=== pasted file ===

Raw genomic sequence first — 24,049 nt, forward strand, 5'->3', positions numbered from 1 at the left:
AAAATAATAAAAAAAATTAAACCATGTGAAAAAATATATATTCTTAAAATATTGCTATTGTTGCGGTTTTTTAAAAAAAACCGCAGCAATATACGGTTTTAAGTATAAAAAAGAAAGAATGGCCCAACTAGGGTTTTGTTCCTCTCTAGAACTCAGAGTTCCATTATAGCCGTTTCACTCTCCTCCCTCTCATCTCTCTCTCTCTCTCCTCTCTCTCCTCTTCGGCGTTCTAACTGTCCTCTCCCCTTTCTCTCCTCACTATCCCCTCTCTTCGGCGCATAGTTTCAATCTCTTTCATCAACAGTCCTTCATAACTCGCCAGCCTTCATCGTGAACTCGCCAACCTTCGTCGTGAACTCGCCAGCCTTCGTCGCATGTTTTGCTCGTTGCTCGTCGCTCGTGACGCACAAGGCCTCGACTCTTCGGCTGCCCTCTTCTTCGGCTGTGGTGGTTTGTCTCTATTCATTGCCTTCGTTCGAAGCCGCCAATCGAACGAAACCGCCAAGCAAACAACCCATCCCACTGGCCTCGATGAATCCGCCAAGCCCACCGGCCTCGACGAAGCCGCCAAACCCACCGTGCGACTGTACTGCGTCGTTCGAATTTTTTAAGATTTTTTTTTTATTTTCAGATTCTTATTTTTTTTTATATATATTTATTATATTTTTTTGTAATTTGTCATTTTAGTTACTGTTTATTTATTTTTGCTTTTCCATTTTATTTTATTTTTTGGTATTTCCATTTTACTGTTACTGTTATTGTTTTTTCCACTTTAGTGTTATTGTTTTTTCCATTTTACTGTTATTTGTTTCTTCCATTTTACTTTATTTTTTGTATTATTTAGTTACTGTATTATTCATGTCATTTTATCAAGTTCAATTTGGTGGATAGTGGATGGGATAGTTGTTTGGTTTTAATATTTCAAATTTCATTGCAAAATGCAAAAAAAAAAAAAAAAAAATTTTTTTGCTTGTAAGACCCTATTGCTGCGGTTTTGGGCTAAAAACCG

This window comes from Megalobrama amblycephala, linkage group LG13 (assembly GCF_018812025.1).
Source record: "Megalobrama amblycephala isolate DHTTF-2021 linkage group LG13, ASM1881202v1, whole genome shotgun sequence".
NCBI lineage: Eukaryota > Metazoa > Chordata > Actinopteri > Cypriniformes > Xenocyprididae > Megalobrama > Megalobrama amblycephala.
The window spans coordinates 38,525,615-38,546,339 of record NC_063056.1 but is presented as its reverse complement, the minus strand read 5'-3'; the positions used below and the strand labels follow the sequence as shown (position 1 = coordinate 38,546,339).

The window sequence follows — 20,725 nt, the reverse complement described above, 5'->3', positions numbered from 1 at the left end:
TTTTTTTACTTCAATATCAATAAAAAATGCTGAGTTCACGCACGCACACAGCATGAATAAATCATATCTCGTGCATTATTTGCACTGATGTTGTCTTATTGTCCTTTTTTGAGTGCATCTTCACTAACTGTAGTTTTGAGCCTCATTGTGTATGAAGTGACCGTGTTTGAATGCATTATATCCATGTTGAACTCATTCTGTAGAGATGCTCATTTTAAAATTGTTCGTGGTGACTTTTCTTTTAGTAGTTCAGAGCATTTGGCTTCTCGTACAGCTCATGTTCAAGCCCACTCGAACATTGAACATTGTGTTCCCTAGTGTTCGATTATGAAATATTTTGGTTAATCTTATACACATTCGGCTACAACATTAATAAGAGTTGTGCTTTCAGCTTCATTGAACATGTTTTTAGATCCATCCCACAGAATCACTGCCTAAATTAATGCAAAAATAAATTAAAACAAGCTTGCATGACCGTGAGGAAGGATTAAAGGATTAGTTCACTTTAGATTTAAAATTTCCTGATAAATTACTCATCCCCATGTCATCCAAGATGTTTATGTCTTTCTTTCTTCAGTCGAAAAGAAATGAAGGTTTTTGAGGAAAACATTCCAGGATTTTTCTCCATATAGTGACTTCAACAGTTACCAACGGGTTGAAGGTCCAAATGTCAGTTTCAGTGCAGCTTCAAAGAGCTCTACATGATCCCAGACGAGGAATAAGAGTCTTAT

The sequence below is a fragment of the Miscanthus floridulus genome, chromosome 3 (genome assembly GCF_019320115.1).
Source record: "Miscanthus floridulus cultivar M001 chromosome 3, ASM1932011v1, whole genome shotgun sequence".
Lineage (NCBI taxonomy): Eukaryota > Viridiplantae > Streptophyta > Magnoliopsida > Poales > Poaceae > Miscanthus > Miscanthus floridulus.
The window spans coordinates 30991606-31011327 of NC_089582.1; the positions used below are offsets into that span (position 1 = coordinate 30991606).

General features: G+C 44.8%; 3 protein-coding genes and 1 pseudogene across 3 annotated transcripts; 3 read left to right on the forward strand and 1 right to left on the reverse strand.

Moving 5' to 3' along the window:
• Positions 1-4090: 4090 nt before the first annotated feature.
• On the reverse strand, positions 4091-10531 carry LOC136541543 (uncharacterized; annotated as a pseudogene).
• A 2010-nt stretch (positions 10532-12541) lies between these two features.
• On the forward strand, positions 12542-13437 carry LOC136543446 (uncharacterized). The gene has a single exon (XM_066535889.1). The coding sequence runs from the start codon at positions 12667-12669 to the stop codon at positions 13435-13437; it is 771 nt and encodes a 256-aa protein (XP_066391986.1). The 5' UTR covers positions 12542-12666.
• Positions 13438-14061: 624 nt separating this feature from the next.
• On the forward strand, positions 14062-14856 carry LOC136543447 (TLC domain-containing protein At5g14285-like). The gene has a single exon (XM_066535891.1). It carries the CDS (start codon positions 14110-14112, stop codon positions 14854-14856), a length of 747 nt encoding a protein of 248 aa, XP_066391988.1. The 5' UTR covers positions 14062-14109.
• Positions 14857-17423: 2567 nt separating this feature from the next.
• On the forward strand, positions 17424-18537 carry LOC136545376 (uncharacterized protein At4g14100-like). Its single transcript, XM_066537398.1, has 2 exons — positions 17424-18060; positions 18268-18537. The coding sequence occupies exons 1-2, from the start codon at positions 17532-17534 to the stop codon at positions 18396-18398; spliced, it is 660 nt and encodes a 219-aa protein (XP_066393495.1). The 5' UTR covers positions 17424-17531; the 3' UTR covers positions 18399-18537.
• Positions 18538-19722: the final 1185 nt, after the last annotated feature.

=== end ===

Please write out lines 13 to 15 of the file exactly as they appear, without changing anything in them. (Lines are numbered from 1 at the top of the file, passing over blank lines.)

General features: G+C 44.8%; 3 protein-coding genes and 1 pseudogene across 3 annotated transcripts; 3 read left to right on the forward strand and 1 right to left on the reverse strand.

Moving 5' to 3' along the window:
• Positions 1-4090: 4090 nt before the first annotated feature.